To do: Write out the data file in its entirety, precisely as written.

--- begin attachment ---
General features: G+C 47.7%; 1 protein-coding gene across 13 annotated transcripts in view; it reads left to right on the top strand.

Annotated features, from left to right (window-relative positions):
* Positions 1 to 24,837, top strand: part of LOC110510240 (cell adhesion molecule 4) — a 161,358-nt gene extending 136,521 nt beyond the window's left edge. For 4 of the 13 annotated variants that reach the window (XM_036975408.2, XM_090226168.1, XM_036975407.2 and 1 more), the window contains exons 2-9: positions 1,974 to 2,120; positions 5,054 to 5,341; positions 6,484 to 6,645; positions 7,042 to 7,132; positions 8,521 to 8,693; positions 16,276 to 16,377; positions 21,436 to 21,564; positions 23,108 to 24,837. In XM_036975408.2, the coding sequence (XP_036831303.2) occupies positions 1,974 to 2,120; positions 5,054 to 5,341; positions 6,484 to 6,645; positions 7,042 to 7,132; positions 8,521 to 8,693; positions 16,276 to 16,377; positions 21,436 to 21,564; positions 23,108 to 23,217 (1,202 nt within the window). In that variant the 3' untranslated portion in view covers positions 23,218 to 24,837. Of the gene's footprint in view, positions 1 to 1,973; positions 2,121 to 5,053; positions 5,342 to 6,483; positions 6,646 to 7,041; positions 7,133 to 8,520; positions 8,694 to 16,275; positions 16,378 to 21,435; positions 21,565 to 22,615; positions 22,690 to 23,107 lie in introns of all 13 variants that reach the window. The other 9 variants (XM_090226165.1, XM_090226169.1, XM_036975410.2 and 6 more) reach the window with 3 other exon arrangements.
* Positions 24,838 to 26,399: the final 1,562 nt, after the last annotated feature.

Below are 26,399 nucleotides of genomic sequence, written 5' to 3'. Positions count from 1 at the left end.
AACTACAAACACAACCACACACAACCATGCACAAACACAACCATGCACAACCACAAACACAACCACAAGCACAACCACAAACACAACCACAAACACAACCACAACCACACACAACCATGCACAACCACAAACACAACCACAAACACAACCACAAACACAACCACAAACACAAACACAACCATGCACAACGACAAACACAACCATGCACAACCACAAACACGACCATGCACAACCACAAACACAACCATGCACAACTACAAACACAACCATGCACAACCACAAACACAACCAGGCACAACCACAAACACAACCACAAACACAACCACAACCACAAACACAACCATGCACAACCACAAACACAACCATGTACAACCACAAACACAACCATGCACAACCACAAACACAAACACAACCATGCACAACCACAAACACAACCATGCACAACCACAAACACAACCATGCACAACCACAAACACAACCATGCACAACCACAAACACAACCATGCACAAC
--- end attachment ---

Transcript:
General features: G+C 47.7%; 1 protein-coding gene across 13 annotated transcripts in view; it reads left to right on the top strand.

Annotated features, from left to right (window-relative positions):
* Positions 1 to 24,837, top strand: part of LOC110510240 (cell adhesion molecule 4) — a 161,358-nt gene extending 136,521 nt beyond the window's left edge. For 4 of the 13 annotated variants that reach the window (XM_036975408.2, XM_090226168.1, XM_036975407.2 and 1 more), the window contains exons 2-9: positions 1,974 to 2,120; positions 5,054 to 5,341; positions 6,484 to 6,645; positions 7,042 to 7,132; positions 8,521 to 8,693; positions 16,276 to 16,377; positions 21,436 to 21,564; positions 23,108 to 24,837. In XM_036975408.2, the coding sequence (XP_036831303.2) occupies positions 1,974 to 2,120; positions 5,054 to 5,341; positions 6,484 to 6,645; positions 7,042 to 7,132; positions 8,521 to 8,693; positions 16,276 to 16,377; positions 21,436 to 21,564; positions 23,108 to 23,217 (1,202 nt within the window). In that variant the 3' untranslated portion in view covers positions 23,218 to 24,837. Of the gene's footprint in view, positions 1 to 1,973; positions 2,121 to 5,053; positions 5,342 to 6,483; positions 6,646 to 7,041; positions 7,133 to 8,520; positions 8,694 to 16,275; positions 16,378 to 21,435; positions 21,565 to 22,615; positions 22,690 to 23,107 lie in introns of all 13 variants that reach the window. The other 9 variants (XM_090226165.1, XM_090226169.1, XM_036975410.2 and 6 more) reach the window with 3 other exon arrangements.
* Positions 24,838 to 26,399: the final 1,562 nt, after the last annotated feature.

Below are 26,399 nucleotides of genomic sequence, written 5' to 3'. Positions count from 1 at the left end.
AACTACAAACACAACCACACACAACCATGCACAAACACAACCATGCACAACCACAAACACAACCACAAGCACAACCACAAACACAACCACAAACACAACCACAACCACACACAACCATGCACAACCACAAACACAACCACAAACACAACCACAAACACAACCACAAACACAAACACAACCATGCACAACGACAAACACAACCATGCACAACCACAAACACGACCATGCACAACCACAAACACAACCATGCACAACTACAAACACAACCATGCACAACCACAAACACAACCAGGCACAACCACAAACACAACCACAAACACAACCACAACCACAAACACAACCATGCACAACCACAAACACAACCATGTACAACCACAAACACAACCATGCACAACCACAAACACAAACACAACCATGCACAACCACAAACACAACCATGCACAACCACAAACACAACCATGCACAACCACAAACACAACCATGCACAACCACAAACACAACCATGCACAAC